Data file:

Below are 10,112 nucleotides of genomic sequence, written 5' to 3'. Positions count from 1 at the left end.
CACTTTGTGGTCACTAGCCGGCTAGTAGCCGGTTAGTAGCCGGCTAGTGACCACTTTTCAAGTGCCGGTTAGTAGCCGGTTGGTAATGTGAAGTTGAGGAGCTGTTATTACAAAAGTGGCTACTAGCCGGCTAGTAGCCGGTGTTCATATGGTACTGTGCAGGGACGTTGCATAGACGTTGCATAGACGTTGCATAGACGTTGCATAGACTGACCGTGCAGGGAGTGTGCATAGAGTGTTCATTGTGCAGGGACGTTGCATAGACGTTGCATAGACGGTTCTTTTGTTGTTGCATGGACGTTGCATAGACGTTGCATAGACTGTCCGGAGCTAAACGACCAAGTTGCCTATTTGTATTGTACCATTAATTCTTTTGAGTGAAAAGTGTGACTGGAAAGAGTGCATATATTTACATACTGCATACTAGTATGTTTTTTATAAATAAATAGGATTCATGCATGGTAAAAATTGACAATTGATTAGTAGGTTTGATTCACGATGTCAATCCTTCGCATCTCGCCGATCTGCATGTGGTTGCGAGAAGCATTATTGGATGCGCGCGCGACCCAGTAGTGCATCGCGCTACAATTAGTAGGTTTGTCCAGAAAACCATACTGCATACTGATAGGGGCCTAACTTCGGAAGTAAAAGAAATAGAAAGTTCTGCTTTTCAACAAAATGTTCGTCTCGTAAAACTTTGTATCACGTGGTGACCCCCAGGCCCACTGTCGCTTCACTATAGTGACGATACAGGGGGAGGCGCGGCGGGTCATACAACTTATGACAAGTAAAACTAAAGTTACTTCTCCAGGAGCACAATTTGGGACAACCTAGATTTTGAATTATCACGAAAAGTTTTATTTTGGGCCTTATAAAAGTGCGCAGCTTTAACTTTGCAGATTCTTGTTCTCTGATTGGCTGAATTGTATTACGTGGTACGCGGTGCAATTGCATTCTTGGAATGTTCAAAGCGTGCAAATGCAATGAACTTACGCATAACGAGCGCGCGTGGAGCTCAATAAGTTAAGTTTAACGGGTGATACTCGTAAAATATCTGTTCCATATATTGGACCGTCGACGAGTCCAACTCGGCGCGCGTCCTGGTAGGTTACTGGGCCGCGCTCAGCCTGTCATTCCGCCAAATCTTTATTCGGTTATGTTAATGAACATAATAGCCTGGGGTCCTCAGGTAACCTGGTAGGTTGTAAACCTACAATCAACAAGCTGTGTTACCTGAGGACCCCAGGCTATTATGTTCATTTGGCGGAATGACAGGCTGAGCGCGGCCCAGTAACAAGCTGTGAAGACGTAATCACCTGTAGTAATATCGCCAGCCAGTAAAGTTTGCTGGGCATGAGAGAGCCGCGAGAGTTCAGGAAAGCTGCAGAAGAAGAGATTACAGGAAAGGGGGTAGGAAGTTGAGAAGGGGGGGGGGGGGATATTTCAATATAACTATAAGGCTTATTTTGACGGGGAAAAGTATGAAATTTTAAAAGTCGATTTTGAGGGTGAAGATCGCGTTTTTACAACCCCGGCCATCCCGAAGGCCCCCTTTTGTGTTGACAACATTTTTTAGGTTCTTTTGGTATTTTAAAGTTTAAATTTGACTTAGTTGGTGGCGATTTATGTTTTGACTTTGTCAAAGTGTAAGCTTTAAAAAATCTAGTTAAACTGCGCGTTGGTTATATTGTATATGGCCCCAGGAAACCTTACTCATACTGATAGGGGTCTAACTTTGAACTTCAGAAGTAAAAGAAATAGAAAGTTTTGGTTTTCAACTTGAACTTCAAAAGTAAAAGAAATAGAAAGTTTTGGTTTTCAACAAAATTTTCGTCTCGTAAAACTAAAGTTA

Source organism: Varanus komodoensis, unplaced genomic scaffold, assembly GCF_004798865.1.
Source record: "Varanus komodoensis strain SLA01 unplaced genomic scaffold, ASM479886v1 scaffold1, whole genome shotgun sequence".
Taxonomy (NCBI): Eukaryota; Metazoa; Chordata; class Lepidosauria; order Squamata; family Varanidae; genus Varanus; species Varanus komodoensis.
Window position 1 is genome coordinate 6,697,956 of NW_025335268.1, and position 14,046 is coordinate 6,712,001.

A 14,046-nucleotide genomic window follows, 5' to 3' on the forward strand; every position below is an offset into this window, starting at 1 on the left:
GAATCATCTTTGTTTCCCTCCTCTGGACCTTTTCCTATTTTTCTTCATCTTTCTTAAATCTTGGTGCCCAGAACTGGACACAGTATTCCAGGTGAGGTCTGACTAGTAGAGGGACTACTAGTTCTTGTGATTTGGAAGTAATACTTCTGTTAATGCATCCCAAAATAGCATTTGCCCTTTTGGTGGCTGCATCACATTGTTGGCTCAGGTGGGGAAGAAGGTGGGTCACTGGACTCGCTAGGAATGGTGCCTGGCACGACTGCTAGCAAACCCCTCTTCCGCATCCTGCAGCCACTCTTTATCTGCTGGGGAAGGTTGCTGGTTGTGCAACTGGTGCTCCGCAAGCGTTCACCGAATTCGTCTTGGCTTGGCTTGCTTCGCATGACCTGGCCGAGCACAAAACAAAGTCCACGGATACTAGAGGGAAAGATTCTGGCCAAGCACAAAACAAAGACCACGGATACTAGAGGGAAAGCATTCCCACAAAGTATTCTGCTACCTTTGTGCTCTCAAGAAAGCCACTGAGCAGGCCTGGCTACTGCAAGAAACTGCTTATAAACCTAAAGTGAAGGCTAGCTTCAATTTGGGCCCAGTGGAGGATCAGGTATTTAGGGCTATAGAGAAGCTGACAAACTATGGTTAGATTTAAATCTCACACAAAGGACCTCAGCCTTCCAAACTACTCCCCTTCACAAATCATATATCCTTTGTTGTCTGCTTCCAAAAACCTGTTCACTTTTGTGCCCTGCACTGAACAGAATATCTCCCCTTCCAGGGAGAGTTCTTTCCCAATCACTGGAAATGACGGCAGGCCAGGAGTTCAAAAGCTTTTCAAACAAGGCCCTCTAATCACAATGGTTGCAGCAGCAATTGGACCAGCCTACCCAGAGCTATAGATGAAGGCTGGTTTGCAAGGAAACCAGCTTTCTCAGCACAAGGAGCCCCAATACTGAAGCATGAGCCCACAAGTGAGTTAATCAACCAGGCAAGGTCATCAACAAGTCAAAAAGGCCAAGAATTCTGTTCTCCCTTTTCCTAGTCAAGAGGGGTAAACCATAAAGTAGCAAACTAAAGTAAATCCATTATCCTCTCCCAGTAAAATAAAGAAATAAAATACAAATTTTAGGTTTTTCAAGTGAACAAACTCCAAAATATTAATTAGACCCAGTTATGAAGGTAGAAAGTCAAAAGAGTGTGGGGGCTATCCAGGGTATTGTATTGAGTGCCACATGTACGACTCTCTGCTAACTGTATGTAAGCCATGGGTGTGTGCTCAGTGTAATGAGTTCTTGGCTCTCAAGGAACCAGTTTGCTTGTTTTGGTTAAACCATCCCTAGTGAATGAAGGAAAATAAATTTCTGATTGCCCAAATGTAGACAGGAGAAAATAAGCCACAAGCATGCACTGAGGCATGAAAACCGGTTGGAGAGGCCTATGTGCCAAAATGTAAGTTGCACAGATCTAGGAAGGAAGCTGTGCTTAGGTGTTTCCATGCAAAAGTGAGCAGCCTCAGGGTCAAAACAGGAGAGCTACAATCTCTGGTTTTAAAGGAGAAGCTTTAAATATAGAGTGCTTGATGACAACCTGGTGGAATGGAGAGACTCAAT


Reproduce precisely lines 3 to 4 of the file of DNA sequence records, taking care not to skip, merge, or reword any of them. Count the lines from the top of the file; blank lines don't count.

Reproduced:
Source organism: Varanus komodoensis, unplaced genomic scaffold, assembly GCF_004798865.1.
Source record: "Varanus komodoensis strain SLA01 unplaced genomic scaffold, ASM479886v1 scaffold1, whole genome shotgun sequence".